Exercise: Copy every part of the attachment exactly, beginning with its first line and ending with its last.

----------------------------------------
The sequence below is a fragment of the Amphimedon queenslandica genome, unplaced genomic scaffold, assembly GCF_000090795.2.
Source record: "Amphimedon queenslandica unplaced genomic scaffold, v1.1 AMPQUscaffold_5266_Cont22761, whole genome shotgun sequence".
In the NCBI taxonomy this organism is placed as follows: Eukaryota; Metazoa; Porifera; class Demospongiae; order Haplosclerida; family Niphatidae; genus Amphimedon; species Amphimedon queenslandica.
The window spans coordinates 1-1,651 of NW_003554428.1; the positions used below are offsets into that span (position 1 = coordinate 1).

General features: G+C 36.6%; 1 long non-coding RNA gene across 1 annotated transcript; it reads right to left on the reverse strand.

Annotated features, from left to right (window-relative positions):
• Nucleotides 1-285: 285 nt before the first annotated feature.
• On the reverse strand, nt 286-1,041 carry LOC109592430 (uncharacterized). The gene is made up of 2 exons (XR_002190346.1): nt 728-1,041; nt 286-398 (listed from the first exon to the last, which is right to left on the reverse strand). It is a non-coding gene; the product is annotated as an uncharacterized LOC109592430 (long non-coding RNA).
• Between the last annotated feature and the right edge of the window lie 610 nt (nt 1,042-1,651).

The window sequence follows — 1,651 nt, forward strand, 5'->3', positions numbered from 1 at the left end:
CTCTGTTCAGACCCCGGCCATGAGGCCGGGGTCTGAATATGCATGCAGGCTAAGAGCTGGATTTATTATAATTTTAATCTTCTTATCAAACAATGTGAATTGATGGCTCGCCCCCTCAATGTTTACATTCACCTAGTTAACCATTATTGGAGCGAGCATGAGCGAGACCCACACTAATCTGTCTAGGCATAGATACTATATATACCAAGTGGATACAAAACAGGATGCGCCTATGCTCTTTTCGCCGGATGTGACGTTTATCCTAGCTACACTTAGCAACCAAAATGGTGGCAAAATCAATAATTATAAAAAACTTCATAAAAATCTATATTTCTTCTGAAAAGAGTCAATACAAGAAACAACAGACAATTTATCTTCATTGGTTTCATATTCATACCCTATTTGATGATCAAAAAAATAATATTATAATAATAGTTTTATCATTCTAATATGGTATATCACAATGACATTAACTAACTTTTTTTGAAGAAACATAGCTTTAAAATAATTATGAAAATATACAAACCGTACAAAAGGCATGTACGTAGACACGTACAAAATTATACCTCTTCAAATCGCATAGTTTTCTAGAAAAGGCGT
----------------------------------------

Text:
The sequence below is a fragment of the Amphimedon queenslandica genome, unplaced genomic scaffold, assembly GCF_000090795.2.
Source record: "Amphimedon queenslandica unplaced genomic scaffold, v1.1 AMPQUscaffold_5266_Cont22761, whole genome shotgun sequence".
In the NCBI taxonomy this organism is placed as follows: Eukaryota; Metazoa; Porifera; class Demospongiae; order Haplosclerida; family Niphatidae; genus Amphimedon; species Amphimedon queenslandica.
The window spans coordinates 1-1,651 of NW_003554428.1; the positions used below are offsets into that span (position 1 = coordinate 1).

General features: G+C 36.6%; 1 long non-coding RNA gene across 1 annotated transcript; it reads right to left on the reverse strand.

Annotated features, from left to right (window-relative positions):
• Nucleotides 1-285: 285 nt before the first annotated feature.
• On the reverse strand, nt 286-1,041 carry LOC109592430 (uncharacterized). The gene is made up of 2 exons (XR_002190346.1): nt 728-1,041; nt 286-398 (listed from the first exon to the last, which is right to left on the reverse strand). It is a non-coding gene; the product is annotated as an uncharacterized LOC109592430 (long non-coding RNA).
• Between the last annotated feature and the right edge of the window lie 610 nt (nt 1,042-1,651).

The window sequence follows — 1,651 nt, forward strand, 5'->3', positions numbered from 1 at the left end:
CTCTGTTCAGACCCCGGCCATGAGGCCGGGGTCTGAATATGCATGCAGGCTAAGAGCTGGATTTATTATAATTTTAATCTTCTTATCAAACAATGTGAATTGATGGCTCGCCCCCTCAATGTTTACATTCACCTAGTTAACCATTATTGGAGCGAGCATGAGCGAGACCCACACTAATCTGTCTAGGCATAGATACTATATATACCAAGTGGATACAAAACAGGATGCGCCTATGCTCTTTTCGCCGGATGTGACGTTTATCCTAGCTACACTTAGCAACCAAAATGGTGGCAAAATCAATAATTATAAAAAACTTCATAAAAATCTATATTTCTTCTGAAAAGAGTCAATACAAGAAACAACAGACAATTTATCTTCATTGGTTTCATATTCATACCCTATTTGATGATCAAAAAAATAATATTATAATAATAGTTTTATCATTCTAATATGGTATATCACAATGACATTAACTAACTTTTTTTGAAGAAACATAGCTTTAAAATAATTATGAAAATATACAAACCGTACAAAAGGCATGTACGTAGACACGTACAAAATTATACCTCTTCAAATCGCATAGTTTTCTAGAAAAGGCGT